It wouldn’t be a stretch to say opening a business during the coronavirus pandemic is a risky venture. This is especially true for restaurants, cafés and bars — many of which have closed over the past year.
As recently as January, Buunni Coffee on Riverdale Avenue shuttered when the owners weren’t able to negotiate a more affordable rent.
But this news didn’t deter Katie Mayer and Heather Kim. Instead, it actually inspired them to open a new independent coffee shop called Earlybird, expected to take flight in North Riverdale this summer.
“With COVID happening, it really hit home for us so much more,” Kim said. “Everywhere we saw, there were businesses going out. And we were like, ‘This is really sad. What’s happening to our neighborhood?’
“I think that was the big catalyst that brought us together at that moment.”
Earlybird could play a role in helping revitalize the local economy, Kim said, in addition to providing a place where people can get a cup of joe and hang out for a few hours.
The duo had kicked around the idea of opening a coffee shop together for the past two years. There already were coffee chains like Starbucks and Dunkin’ at key locations throughout the neighborhood. But since Buunni’s closing, there was a dearth of the kind of independent cafés that can be found in other parts of the city.
Opening a coffee shop just seems the next logical step on what otherwise has been different career paths for the two. Mayer is from right here in Riverdale while Kim hails from Staten Island.
There, Kim was raised in a business environment. Her family owned an IHOP restaurant and a chain of karate schools. Kim wore many hats working at the family IHOP, as well as spending time as a barista at a nearby Italian café.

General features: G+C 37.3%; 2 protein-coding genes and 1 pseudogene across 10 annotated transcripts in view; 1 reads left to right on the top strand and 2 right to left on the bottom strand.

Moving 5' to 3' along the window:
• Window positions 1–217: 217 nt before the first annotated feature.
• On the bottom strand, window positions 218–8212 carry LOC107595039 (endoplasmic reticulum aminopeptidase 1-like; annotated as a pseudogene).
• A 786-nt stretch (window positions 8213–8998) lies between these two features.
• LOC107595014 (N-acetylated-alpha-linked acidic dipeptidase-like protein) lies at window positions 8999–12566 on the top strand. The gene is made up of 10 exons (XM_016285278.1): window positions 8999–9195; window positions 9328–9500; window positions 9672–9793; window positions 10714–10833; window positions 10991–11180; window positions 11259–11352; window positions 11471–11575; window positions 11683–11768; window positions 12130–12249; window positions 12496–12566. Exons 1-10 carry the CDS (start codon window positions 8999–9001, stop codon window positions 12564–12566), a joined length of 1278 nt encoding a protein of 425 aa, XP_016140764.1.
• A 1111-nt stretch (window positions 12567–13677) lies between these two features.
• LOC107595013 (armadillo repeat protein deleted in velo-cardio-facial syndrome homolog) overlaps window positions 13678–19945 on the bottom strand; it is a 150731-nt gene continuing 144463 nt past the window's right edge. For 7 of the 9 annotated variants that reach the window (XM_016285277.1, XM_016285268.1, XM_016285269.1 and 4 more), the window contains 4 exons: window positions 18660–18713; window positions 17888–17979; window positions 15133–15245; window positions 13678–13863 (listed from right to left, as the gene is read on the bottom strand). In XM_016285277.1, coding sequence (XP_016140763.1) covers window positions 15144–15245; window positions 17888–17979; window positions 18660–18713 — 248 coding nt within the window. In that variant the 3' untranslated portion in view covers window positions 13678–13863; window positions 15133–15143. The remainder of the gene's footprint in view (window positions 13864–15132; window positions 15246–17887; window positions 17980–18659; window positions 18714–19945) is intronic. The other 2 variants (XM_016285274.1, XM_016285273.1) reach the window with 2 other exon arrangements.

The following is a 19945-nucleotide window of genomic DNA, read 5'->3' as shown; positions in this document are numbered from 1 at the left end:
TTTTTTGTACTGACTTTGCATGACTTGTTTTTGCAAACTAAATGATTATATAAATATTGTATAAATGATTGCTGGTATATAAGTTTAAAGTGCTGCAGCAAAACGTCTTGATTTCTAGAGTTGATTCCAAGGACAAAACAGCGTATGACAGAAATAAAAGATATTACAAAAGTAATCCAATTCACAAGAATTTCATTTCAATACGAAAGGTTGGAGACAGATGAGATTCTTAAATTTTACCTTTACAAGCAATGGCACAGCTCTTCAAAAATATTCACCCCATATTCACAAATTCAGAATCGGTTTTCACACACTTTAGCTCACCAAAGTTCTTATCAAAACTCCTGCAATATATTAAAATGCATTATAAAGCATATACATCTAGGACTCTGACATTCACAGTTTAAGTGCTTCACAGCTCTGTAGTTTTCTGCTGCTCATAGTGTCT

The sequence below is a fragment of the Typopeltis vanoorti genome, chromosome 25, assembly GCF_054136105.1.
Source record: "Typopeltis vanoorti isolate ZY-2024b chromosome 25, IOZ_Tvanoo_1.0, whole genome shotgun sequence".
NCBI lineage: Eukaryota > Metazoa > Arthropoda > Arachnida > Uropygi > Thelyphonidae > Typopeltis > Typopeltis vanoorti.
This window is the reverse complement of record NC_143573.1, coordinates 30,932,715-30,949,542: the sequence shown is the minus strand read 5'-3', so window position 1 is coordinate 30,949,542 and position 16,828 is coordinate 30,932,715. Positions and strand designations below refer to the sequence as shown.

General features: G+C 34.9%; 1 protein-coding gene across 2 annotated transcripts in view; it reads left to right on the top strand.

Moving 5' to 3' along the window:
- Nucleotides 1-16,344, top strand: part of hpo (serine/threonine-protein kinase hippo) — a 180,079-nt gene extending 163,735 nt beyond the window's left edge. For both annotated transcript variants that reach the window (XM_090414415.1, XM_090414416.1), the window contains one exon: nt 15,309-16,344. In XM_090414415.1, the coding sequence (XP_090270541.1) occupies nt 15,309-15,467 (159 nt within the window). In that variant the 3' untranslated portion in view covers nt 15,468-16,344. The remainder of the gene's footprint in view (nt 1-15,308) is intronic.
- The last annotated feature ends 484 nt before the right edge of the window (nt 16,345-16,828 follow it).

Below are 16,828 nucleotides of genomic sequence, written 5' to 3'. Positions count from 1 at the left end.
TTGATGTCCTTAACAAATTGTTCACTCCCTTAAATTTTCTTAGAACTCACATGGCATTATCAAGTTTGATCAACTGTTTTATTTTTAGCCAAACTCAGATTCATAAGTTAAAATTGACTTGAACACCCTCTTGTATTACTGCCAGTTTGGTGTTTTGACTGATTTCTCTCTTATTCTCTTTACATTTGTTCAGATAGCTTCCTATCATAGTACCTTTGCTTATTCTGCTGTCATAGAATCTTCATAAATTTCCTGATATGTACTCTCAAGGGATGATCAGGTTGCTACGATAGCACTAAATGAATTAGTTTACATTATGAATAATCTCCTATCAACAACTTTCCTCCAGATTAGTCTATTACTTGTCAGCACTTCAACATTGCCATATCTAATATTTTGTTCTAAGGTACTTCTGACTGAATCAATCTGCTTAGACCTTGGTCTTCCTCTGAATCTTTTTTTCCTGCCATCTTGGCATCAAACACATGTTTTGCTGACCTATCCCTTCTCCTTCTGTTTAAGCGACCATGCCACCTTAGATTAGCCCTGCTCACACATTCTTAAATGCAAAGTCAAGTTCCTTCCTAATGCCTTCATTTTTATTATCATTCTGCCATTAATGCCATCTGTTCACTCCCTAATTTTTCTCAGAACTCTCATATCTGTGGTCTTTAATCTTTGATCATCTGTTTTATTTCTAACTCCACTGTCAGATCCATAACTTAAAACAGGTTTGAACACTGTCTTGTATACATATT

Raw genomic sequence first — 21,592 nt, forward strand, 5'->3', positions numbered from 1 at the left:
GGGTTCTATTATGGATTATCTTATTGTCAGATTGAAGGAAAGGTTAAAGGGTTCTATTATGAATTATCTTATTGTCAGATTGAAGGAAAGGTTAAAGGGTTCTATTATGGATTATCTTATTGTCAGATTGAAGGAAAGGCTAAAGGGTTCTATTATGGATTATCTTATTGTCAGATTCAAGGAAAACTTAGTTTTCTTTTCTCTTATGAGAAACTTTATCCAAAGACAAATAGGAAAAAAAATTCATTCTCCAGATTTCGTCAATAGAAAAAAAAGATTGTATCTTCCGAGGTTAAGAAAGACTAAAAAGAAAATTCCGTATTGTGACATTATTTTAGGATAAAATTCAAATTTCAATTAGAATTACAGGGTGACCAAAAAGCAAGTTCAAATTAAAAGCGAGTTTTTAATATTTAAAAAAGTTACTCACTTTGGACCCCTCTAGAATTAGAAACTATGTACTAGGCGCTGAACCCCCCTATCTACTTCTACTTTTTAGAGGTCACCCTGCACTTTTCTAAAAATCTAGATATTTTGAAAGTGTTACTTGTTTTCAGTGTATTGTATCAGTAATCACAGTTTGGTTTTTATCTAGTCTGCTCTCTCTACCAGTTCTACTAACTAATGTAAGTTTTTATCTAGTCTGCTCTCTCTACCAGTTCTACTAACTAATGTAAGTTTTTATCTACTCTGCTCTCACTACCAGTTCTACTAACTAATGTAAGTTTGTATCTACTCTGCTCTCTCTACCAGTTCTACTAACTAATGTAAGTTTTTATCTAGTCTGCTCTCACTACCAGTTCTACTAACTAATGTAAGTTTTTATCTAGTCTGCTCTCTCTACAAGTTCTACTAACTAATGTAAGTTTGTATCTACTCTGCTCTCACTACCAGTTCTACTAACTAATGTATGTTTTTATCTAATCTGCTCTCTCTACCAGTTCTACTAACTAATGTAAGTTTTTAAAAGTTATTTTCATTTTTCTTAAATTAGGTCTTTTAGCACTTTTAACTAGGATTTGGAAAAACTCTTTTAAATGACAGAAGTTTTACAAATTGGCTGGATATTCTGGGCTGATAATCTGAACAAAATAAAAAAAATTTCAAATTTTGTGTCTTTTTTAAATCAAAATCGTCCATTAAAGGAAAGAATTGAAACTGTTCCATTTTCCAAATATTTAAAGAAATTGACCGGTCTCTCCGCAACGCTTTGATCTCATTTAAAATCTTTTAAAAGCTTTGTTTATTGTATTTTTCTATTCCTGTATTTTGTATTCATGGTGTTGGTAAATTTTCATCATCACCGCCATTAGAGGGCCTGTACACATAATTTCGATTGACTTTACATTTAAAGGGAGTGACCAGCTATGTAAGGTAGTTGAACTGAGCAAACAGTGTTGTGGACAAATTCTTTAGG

Then Kim moved to Williamsburg, practically getting lost in all the many coffee shops that populate that Brooklyn neighborhood.
Mayer, on the other hand, lived on the Upper East Side with her husband for several years before moving back to North Riverdale in 2014.
Kim wasn’t far behind, but her introduction to this part of the Bronx came with an unpleasant surprise: The area offered few coffee shops.
“I was like, ‘Wait, hold on. There’s no place to go?’” Kim said. “It was a culture shock that there was no place to walk to get a cup of coffee, or like casually sit somewhere.”
“You find yourself going over to Starbucks, which is like the last place you really want to go,” Mayer said. “But it’s the only place to get a decent cop of coffee that you know what you’re going to get.”
That desire for coffee may have ensured the two young mothers were destined to meet after moving into Skyview. Each brought their own valuable, complementary skills to the table. Mayer was a content creator and stylist for global fashion brands, handling the marketing and design side of the business.
Kim, on the other hand, was experienced in business management and, of course, working in the food service industry.
“It was kind of like a moment of kismet where we needed each other,” Kim said. “And we got along really well. So, it ended up being perfect.”
Mayer wants Earlybird to feel like an extension of people’s living rooms, with a warm and inviting atmosphere. In addition to coffee, Kim says the shop will serve healthy food items like smoothies, avocado toast, and chia seed bowls. But, they’ll also carry classic café fare like pastries.
Earlybird isn’t open yet, but it’s already getting involved in the community, sponsoring the upcoming North Riverdale Easter egg hunt. It’s neighborhood connections like this Kim says she wants to be a key part of the business.
“When we open and we have the space, we want to be that place people think they can go to,” she said, “whether it’s for fundraising, or exhibitions, or whatever.”
When Buunni shuttered its local shop, Kim reached out to the co-founder Sarina Prabasi to better understand what happened.
Prabasi was happy to give them insight and even share the lessons she’s learned over the years.
“I’m thrilled that Riverdale will have another independent coffee shop,” Prabasi said. “I truly believe local small businesses can support and learn from each other.”
And these are valuable lessons Mayer and Kim want to pay forward. They plan to create a work force development program to teach Earlybird’s future employees how to start their own small businesses. It will include subjects like leadership development, marketing, and understanding business analytics.
“How do we help the community even more than just selling coffee or giving them healthy delicious options to eat?” Kim said. “It’s to actually empower people with lifetime skills.”